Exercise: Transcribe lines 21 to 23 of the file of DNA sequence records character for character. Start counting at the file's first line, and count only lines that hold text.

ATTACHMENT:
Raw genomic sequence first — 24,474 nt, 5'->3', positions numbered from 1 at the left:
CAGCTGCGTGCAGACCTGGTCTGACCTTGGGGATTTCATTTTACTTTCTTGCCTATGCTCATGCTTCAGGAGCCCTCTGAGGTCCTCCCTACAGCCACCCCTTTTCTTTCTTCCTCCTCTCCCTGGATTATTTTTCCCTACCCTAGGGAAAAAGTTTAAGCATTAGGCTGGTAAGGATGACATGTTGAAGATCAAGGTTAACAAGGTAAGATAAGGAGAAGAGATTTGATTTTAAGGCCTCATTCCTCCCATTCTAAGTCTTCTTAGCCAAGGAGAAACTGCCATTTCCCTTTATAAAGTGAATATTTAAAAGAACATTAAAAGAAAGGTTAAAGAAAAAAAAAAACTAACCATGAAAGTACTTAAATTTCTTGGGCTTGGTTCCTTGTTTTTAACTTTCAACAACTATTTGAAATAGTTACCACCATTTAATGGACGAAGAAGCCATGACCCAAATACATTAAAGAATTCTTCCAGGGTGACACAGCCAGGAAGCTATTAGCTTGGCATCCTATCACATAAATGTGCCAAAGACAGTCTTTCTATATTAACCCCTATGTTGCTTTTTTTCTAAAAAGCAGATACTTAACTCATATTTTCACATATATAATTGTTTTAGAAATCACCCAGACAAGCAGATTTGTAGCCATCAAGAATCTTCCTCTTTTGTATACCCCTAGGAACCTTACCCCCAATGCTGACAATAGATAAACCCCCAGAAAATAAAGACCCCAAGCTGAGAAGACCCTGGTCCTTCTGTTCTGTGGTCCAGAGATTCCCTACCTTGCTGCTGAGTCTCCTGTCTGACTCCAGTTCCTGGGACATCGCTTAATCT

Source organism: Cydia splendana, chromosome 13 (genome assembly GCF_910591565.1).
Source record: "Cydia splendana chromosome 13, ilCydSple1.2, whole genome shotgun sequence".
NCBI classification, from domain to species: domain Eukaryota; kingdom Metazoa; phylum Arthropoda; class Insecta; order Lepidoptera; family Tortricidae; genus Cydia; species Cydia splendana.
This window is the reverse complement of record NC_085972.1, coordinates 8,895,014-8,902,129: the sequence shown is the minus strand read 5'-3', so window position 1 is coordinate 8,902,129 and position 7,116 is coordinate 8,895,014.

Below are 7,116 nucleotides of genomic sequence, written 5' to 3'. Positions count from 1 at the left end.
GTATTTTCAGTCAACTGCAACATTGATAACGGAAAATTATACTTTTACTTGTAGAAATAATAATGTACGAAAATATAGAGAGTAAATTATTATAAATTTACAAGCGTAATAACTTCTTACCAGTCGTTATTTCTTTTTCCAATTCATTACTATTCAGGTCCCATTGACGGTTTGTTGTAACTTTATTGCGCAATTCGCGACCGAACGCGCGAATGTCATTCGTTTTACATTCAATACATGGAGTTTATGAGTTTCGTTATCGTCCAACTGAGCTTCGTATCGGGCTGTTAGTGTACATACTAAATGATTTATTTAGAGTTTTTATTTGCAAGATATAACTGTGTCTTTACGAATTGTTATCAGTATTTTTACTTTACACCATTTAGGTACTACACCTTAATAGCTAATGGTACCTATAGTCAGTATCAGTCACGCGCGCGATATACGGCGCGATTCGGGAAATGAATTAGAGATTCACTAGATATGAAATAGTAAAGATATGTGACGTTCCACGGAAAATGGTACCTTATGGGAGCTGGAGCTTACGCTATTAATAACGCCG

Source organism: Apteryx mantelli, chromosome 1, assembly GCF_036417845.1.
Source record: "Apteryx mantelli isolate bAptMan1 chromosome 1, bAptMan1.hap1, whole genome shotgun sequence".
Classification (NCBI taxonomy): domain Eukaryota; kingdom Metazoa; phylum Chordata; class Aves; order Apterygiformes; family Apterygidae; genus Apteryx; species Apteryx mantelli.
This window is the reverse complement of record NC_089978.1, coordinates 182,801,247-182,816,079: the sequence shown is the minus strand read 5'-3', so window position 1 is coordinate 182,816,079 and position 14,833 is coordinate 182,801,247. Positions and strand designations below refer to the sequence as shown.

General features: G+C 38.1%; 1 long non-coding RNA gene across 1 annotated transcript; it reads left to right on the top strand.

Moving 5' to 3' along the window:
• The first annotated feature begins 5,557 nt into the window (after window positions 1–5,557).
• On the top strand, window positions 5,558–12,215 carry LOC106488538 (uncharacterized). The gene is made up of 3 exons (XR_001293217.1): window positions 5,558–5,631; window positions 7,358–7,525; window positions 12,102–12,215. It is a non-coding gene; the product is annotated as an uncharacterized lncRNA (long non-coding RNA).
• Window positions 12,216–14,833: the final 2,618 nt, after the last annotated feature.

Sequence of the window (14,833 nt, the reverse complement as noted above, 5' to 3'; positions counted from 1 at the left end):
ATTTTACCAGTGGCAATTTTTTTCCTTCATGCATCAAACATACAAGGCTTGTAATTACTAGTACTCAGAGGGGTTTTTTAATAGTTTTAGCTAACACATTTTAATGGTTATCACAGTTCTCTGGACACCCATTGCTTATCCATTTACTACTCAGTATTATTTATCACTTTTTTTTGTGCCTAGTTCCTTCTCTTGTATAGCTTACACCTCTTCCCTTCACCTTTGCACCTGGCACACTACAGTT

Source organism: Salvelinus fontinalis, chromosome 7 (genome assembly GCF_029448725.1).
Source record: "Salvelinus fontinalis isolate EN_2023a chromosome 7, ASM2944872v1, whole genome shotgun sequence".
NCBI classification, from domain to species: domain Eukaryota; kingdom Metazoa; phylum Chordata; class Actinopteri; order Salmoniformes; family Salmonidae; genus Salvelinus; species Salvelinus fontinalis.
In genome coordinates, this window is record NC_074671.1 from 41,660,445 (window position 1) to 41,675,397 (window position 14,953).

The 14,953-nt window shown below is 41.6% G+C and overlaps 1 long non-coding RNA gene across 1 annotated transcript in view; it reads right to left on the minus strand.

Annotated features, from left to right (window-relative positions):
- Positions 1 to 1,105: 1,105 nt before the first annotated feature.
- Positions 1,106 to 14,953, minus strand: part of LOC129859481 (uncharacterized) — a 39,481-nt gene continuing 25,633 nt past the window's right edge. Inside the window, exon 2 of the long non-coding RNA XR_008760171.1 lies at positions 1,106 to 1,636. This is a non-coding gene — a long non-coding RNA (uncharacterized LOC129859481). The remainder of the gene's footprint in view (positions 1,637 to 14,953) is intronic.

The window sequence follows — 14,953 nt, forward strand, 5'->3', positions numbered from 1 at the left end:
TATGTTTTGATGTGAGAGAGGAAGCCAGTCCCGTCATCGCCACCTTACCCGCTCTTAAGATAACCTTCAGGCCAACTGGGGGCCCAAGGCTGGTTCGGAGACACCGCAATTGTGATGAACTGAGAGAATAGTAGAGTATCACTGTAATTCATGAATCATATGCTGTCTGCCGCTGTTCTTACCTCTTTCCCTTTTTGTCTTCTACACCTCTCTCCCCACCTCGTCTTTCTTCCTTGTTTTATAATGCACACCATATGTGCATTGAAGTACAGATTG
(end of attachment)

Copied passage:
Source record: "Salvelinus fontinalis isolate EN_2023a chromosome 7, ASM2944872v1, whole genome shotgun sequence".
NCBI classification, from domain to species: domain Eukaryota; kingdom Metazoa; phylum Chordata; class Actinopteri; order Salmoniformes; family Salmonidae; genus Salvelinus; species Salvelinus fontinalis.
In genome coordinates, this window is record NC_074671.1 from 41,660,445 (window position 1) to 41,675,397 (window position 14,953).